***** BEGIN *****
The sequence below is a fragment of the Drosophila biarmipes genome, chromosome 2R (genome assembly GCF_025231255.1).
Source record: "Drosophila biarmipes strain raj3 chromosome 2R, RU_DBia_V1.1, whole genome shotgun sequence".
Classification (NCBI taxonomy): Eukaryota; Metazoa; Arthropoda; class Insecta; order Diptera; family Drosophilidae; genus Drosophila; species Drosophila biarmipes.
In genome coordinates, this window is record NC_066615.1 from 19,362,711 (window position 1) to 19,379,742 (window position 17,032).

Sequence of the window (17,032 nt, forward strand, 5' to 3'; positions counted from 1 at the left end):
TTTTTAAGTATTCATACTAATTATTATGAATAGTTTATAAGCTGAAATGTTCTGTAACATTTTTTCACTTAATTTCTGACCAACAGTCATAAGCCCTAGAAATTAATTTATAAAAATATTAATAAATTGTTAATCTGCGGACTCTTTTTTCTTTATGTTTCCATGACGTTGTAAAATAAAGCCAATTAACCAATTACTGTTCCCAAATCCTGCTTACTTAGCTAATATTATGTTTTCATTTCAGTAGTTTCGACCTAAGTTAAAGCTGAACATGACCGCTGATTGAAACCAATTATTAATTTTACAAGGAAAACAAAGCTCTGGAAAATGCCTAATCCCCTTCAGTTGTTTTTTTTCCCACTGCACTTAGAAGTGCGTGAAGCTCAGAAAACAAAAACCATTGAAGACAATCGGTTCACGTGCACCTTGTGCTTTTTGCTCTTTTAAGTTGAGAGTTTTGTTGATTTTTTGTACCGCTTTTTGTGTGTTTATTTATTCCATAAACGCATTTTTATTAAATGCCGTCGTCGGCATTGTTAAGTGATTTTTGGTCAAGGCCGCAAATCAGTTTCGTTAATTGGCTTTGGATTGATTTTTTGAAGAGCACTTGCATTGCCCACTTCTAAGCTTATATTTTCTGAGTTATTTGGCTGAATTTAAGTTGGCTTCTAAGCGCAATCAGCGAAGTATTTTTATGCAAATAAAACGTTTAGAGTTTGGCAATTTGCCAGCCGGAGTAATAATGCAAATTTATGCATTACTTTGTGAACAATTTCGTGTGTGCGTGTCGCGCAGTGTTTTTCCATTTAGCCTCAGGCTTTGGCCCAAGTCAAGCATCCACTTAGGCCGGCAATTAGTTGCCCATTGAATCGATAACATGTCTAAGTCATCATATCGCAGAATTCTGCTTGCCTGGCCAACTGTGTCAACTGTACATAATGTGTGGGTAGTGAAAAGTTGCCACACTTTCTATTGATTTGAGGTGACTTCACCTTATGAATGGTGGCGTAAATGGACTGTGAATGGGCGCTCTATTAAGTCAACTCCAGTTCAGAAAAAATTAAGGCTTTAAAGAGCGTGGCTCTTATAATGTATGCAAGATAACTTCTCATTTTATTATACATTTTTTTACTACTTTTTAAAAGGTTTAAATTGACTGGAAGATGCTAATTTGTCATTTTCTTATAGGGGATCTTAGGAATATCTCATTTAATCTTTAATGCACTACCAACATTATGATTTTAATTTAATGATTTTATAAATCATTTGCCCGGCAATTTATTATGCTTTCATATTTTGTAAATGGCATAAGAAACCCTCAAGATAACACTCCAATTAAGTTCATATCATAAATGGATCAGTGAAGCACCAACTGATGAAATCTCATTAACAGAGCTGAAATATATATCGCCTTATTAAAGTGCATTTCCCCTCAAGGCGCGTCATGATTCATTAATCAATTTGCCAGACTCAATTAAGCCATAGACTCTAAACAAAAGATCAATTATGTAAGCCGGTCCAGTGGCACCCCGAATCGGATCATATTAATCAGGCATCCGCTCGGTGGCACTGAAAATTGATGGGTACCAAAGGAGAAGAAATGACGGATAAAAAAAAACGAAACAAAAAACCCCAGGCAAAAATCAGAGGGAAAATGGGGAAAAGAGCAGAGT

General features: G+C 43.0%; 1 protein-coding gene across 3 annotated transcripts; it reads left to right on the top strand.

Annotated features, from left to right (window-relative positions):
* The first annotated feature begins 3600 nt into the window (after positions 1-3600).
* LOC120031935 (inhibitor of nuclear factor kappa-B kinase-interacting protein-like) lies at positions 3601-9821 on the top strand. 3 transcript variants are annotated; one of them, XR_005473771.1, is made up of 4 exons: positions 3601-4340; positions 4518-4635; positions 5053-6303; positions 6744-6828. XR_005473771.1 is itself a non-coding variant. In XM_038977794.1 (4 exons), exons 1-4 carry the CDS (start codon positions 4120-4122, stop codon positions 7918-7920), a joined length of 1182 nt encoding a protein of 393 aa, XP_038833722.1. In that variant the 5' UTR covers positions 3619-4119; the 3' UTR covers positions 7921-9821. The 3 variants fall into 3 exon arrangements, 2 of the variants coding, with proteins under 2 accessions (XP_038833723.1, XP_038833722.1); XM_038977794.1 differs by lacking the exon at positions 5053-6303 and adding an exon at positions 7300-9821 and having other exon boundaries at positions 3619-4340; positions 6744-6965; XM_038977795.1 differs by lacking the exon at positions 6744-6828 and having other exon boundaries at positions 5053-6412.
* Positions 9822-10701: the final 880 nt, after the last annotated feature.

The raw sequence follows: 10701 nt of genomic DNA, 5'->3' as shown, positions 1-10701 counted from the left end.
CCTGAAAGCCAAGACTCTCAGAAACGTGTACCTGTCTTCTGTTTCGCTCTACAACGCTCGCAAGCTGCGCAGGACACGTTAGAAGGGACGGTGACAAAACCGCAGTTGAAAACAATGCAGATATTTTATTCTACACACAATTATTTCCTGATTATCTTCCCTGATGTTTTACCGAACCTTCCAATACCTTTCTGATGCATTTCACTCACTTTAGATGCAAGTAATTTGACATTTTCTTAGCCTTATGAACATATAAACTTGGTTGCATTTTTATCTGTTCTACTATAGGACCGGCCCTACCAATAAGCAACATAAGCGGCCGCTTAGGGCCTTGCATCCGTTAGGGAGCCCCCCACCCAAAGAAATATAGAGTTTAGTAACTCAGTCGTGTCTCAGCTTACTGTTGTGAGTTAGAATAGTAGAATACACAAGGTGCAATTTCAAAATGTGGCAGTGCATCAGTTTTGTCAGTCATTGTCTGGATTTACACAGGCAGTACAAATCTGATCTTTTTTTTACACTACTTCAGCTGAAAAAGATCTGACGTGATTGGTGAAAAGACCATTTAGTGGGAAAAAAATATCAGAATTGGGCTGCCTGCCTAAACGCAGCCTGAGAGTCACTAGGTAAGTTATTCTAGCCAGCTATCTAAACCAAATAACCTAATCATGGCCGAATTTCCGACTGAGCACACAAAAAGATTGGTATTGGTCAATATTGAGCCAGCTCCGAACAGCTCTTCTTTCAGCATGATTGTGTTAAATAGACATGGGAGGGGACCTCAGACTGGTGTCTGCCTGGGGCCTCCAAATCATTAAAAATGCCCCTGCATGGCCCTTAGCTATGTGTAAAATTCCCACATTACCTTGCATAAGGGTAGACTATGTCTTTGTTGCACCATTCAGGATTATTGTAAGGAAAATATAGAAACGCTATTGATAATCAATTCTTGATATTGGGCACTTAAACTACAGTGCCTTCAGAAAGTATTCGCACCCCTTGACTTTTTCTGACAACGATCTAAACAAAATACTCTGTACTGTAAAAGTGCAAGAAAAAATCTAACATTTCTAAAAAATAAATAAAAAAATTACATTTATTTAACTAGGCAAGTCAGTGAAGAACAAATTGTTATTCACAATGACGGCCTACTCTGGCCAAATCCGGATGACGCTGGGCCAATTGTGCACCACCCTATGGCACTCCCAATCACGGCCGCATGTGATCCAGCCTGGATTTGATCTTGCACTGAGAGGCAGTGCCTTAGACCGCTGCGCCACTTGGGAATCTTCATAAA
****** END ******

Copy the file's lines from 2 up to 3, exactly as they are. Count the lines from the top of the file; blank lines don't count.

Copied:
Source record: "Drosophila biarmipes strain raj3 chromosome 2R, RU_DBia_V1.1, whole genome shotgun sequence".
Classification (NCBI taxonomy): Eukaryota; Metazoa; Arthropoda; class Insecta; order Diptera; family Drosophilidae; genus Drosophila; species Drosophila biarmipes.